- 9. AND/OR Graph Search Blind Search • Bidirectional search – Search forward from root node and backward from one or more leaf nodes – Terminate when search nodes coincide • A node is “solved” if • Minimal-cost forward search – It is a leaf node with a satisfactory goal – Each arc is assigned a cost state – Expand nodes in order of minimum cost – It has solved AND nodes as successors – It has OR nodes as successors, at least one of which is solved. • Goal: Solve the root node Heuristic Search Heuristic Optimal Search • For large problems, blind search typically leads to combinatorial explosion • Employ heuristic knowledge about the quality of possible paths – Decide which node to expand next – Discard (or prune) nodes that are unlikely to be fruitful • Search for feasible (approximately optimal) rather than optimal solutions • Ordered or best-ﬁrst search – Always expand “most promising” node
- 10. Mechanical Control System Heuristic Dynamic Programming: A* Search k kf Jk f = ! Ji + ˆ ! J (arc ) ˆ i i i=1 i= k +1 • Each arc bears an incremental cost • Cost, J, estimated at kth instant = – Cost accrued to k – Remaining cost to reach ﬁnal point, kf • Goal: minimize estimated cost by choice of remaining arcs • Choose arck+1, arck+2 accordingly • Use heuristics to estimate remaining cost Inferential Fault Analyzer for Helicopter Control System Local Failure Analysis • Local failure analysis • Frames store facts and facilitate search and inference – Set of hypothetical models of speciﬁc failure – Components and up-/downstream linkages of control system • Global failure analysis – Failure model parameters – Forward reasoning assesses failure impact – Rule base for failure analysis (LISP) – Backward reasoning deduces possible causes Aft Rotor Forward Rotor Cockpit Controls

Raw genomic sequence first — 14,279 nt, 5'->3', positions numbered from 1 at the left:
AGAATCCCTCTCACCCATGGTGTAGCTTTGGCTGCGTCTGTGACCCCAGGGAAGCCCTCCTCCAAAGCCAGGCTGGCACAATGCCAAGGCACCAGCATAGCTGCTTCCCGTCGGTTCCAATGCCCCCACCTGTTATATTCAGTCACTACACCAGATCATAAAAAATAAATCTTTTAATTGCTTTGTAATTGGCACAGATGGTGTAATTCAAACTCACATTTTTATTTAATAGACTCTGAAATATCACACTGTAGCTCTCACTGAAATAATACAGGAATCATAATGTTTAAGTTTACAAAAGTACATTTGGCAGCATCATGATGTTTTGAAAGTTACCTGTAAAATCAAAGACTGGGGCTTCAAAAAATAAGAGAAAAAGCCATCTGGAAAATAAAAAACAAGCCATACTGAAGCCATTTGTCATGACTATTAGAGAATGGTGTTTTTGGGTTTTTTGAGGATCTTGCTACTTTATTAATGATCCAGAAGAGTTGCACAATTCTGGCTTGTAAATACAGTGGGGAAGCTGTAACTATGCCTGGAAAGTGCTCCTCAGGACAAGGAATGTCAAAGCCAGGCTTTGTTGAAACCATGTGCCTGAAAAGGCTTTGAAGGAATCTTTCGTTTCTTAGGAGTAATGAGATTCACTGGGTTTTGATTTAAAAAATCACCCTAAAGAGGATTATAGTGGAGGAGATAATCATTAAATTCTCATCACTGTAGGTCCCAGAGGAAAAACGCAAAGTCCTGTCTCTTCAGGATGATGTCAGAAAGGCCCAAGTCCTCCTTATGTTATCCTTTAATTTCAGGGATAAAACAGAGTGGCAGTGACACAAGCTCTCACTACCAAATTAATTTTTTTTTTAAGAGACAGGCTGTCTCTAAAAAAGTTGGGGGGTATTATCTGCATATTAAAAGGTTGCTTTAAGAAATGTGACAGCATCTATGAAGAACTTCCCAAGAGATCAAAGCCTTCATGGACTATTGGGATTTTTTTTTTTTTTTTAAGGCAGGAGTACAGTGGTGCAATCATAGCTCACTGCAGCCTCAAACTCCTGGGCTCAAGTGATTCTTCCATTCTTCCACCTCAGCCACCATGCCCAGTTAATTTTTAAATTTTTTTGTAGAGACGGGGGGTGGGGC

- 11. Heuristic Search Global Failure Analysis • Global failure analysis – Determination based on aggregate of local models • Heuristic score based on – Criticality of failure – Reliability of component – Extensiveness of failure – Implicated devices – Level of backtracking – Severity of failure – Net probability of failure model Shortest Path Problems • Find the shortest (or • Simulated annealing solution Next Time: least costly) path that • Genetic algorithm solution visits all selected cities just once • Neural network solution Knowledge – Traveling Saleman – MapQuest/GPS/GIS Representation Modiﬁed Dijkstra Algorithm